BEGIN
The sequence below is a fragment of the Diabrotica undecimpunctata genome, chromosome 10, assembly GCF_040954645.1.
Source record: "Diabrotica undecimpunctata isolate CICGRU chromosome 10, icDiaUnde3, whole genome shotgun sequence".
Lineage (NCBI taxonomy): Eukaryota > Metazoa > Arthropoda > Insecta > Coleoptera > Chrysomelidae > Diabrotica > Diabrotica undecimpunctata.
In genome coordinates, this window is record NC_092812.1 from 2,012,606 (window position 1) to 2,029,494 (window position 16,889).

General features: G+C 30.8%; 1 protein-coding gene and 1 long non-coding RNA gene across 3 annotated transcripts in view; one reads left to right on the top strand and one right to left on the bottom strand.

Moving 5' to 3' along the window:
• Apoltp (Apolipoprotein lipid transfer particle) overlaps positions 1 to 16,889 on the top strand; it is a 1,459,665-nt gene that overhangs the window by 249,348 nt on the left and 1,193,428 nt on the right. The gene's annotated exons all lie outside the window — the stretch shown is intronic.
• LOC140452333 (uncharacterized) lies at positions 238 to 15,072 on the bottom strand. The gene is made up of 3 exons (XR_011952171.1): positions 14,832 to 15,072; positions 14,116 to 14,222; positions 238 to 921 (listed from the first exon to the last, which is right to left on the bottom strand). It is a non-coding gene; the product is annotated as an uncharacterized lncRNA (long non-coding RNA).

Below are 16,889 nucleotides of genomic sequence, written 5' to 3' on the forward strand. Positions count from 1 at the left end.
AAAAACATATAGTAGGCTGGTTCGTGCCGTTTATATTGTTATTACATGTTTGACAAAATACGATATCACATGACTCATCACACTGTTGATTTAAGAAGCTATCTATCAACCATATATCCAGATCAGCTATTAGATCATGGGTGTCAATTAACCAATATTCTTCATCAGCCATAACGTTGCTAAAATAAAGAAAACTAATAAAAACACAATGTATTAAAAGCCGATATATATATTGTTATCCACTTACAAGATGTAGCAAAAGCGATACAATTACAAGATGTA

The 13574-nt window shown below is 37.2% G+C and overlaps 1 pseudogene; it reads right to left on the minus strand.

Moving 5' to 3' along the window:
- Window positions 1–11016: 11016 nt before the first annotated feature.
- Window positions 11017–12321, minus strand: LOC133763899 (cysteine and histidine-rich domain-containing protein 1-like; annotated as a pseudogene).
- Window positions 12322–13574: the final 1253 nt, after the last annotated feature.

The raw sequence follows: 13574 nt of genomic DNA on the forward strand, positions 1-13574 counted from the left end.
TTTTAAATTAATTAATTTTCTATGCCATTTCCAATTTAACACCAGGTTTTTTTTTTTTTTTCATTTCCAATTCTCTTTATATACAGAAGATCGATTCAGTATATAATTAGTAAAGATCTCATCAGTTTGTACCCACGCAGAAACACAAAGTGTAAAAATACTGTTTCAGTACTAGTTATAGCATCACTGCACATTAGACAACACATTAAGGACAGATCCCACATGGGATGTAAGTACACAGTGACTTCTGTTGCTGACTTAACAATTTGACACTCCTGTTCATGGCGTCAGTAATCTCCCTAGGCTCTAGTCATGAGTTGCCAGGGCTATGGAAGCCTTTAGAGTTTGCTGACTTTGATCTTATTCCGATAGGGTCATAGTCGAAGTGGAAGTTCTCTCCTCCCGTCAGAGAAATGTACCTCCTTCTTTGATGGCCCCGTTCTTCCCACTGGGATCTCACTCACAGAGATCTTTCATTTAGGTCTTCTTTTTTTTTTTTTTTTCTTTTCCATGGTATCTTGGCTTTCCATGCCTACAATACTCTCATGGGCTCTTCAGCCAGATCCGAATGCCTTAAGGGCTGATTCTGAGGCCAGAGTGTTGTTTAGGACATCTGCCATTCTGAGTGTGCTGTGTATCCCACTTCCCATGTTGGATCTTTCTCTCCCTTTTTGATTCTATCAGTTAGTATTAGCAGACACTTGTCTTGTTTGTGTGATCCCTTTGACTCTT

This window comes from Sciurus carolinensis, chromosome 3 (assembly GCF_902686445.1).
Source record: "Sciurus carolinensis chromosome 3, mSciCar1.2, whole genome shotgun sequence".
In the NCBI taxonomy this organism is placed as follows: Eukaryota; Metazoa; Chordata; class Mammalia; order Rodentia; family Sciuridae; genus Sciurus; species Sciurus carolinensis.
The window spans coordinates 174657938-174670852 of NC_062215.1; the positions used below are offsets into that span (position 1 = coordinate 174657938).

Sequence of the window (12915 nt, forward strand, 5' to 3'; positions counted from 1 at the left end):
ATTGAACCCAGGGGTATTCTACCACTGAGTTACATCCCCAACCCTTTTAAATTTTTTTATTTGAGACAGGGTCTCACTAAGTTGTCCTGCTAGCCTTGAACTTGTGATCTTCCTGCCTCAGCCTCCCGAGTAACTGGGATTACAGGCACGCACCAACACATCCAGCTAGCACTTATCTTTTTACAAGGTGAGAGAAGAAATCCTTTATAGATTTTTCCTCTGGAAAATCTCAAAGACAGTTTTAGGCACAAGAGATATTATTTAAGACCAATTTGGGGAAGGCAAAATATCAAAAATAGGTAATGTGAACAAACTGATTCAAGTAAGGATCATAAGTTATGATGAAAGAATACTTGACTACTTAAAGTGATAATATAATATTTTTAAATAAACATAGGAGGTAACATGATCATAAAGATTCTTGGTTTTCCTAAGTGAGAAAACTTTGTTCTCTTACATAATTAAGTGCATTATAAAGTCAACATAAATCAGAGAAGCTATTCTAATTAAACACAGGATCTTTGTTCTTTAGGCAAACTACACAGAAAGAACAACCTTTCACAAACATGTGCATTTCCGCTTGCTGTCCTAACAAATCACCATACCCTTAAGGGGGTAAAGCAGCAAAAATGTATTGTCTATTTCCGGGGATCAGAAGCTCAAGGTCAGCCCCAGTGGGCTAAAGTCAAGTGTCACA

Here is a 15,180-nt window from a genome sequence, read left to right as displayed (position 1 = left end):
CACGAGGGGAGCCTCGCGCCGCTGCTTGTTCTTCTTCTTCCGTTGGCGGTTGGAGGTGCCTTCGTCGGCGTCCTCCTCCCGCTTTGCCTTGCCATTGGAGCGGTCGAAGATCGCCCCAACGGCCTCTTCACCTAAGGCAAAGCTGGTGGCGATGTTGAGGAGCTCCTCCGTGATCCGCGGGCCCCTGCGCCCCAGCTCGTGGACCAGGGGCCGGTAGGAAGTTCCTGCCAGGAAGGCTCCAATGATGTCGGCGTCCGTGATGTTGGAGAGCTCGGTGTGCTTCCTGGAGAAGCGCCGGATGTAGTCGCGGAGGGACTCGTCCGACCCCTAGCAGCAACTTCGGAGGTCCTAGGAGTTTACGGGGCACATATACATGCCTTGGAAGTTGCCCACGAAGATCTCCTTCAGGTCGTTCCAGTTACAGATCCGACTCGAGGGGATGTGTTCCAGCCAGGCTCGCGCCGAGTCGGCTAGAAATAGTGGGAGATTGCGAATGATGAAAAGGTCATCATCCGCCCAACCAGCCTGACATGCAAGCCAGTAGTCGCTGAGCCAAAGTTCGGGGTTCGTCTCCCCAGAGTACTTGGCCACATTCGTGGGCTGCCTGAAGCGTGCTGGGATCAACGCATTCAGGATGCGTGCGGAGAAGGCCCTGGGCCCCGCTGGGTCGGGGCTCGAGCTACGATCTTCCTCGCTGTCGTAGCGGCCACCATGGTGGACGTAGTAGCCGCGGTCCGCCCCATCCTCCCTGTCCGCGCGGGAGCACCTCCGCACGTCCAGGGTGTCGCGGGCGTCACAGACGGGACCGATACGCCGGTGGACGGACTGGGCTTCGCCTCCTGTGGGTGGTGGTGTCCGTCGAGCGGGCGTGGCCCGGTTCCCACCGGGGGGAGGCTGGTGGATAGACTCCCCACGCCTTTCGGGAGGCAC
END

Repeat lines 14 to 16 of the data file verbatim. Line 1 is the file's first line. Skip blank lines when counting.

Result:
- Window positions 11017–12321, minus strand: LOC133763899 (cysteine and histidine-rich domain-containing protein 1-like; annotated as a pseudogene).
- Window positions 12322–13574: the final 1253 nt, after the last annotated feature.

The raw sequence follows: 13574 nt of genomic DNA on the forward strand, positions 1-13574 counted from the left end.